Psolenoid Launches Its Enhanced Trackback Service

Psolenoid, a new startup launching today in public beta, is looking to help blogs connect with each other more effectively by offering an enhanced form of the popular trackback feature found on most blogs. The service generates attractive links that appear at the bottom of a post, each with a brief summary and thumbnail to help readers determine if the linked blog is worth reading.

While similar functionality can be found using standard trackbacks and pingbacks, Psolenoid founder Ethan Gahng says that these are prone to spam and are also not supported on some popular blogs like Live Journal. Psolenoid verifies its links through a central server, so it can automatically monitor for spammy links, and is also compatible with most blog sites that don’t otherwise support trackbacks.

Creating a ‘rabbit-hole’ between blogs is simple. If you stumble across a blog with a post relevant to one on your own site, you simply enter the URL of your site into the Psolenoid form in the comments section of their post (assuming they have Psolenoid installed). Psolenoid will automatically pull in a feed of the most recent posts from your blog, from which you can choose one, along with a thumbnail and brief summary. After pairing the two posts, Psolenoid will automatically insert links at the bottom of both of them without any intervention from the owner of the blog you’ve discovered (they can delete entries later through the service’s control panel if they’d like). See the video below for a demonstration of the process.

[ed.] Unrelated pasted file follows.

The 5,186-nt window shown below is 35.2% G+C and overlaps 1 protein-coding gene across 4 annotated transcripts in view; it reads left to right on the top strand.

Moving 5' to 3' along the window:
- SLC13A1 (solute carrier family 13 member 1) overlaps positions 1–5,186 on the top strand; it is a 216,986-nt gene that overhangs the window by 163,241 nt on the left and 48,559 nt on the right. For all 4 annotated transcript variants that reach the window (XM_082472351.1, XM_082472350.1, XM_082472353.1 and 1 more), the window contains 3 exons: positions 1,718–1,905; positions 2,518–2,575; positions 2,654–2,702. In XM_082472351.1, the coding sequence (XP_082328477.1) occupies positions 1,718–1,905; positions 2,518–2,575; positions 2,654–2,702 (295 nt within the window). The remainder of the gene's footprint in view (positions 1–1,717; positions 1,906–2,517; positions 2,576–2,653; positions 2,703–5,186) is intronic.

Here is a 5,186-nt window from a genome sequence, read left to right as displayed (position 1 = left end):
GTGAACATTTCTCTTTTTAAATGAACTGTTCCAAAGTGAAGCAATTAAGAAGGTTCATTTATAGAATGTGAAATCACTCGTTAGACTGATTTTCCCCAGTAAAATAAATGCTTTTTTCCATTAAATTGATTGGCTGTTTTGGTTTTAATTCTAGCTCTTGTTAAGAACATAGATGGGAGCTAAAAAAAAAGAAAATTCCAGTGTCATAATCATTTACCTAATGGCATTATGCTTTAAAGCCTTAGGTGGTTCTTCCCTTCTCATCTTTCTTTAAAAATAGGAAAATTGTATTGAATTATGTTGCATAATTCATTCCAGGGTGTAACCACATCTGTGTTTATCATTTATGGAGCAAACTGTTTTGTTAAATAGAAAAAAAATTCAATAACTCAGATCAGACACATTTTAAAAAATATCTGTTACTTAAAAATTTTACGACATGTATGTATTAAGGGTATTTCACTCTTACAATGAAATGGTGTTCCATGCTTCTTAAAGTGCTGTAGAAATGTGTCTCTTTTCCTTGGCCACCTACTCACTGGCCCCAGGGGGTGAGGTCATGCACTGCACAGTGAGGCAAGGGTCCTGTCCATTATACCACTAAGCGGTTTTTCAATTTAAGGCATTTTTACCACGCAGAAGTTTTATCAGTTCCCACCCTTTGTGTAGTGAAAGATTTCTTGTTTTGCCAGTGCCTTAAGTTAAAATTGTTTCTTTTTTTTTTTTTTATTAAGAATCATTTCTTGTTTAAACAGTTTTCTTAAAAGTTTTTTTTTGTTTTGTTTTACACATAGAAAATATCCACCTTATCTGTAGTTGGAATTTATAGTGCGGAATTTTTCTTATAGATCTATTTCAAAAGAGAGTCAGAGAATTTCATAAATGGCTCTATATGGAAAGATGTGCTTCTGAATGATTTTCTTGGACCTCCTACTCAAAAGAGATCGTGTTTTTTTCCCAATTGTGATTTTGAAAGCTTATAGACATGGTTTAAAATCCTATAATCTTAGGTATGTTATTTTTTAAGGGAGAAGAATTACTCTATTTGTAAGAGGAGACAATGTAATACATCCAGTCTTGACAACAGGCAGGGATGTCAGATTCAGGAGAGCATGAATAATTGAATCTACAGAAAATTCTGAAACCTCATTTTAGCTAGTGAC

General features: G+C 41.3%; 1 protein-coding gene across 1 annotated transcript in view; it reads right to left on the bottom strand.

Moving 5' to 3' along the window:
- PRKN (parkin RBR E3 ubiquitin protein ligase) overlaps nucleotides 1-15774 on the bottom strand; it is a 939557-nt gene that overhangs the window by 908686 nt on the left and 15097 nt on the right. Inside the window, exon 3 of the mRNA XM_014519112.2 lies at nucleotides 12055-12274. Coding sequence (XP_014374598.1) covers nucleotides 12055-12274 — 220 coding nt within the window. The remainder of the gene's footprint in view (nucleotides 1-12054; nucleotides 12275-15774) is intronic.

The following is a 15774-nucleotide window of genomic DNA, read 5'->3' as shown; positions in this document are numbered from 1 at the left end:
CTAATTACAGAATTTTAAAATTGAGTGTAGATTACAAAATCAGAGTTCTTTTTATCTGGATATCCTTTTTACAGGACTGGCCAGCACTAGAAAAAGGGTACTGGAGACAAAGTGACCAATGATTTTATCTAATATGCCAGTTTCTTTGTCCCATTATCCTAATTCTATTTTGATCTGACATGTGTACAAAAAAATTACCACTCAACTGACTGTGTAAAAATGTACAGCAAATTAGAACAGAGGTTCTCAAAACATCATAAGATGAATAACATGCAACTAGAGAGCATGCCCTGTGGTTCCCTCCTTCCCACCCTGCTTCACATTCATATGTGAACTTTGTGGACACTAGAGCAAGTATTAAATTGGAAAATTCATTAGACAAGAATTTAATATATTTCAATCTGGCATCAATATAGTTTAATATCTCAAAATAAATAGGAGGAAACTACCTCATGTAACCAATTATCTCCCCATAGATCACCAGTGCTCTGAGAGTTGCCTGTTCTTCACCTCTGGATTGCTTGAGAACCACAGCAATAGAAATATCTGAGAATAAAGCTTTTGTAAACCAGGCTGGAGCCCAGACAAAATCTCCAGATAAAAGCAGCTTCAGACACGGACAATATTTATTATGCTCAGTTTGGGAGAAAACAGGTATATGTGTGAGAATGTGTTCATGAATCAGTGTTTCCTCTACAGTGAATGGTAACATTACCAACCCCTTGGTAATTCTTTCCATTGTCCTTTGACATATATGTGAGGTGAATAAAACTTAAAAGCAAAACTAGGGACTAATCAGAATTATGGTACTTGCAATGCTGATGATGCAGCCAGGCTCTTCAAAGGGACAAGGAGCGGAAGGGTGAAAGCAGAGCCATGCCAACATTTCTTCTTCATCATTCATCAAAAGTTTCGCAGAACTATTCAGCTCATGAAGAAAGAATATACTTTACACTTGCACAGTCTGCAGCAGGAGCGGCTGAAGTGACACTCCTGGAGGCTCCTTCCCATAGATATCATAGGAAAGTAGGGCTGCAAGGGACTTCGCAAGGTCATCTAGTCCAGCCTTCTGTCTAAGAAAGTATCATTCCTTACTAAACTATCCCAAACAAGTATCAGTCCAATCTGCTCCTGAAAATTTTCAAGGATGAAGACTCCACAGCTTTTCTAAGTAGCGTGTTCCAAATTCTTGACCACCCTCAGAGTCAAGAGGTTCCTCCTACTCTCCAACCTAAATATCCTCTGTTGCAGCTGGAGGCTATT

Psolenoid offers two install options: if you’re comfortable giving the service the administrator password to your blog, it can automatically install itself in a matter of seconds. More security-conscious users can also install the blog by adding a small snippet of Javascript to their site.

The biggest obstacles Psolenoid will face will lie in getting people to use it in the first place – there is little point in using Psolenoid if you can’t find any other blogs that have it installed (it’s a classic chicken-and-the-egg problem). That said, the install process is easy enough that the service could easily go viral, especially if it pops up on a large blog that users frequently link to.
Psolenoid from psolenoid on Vimeo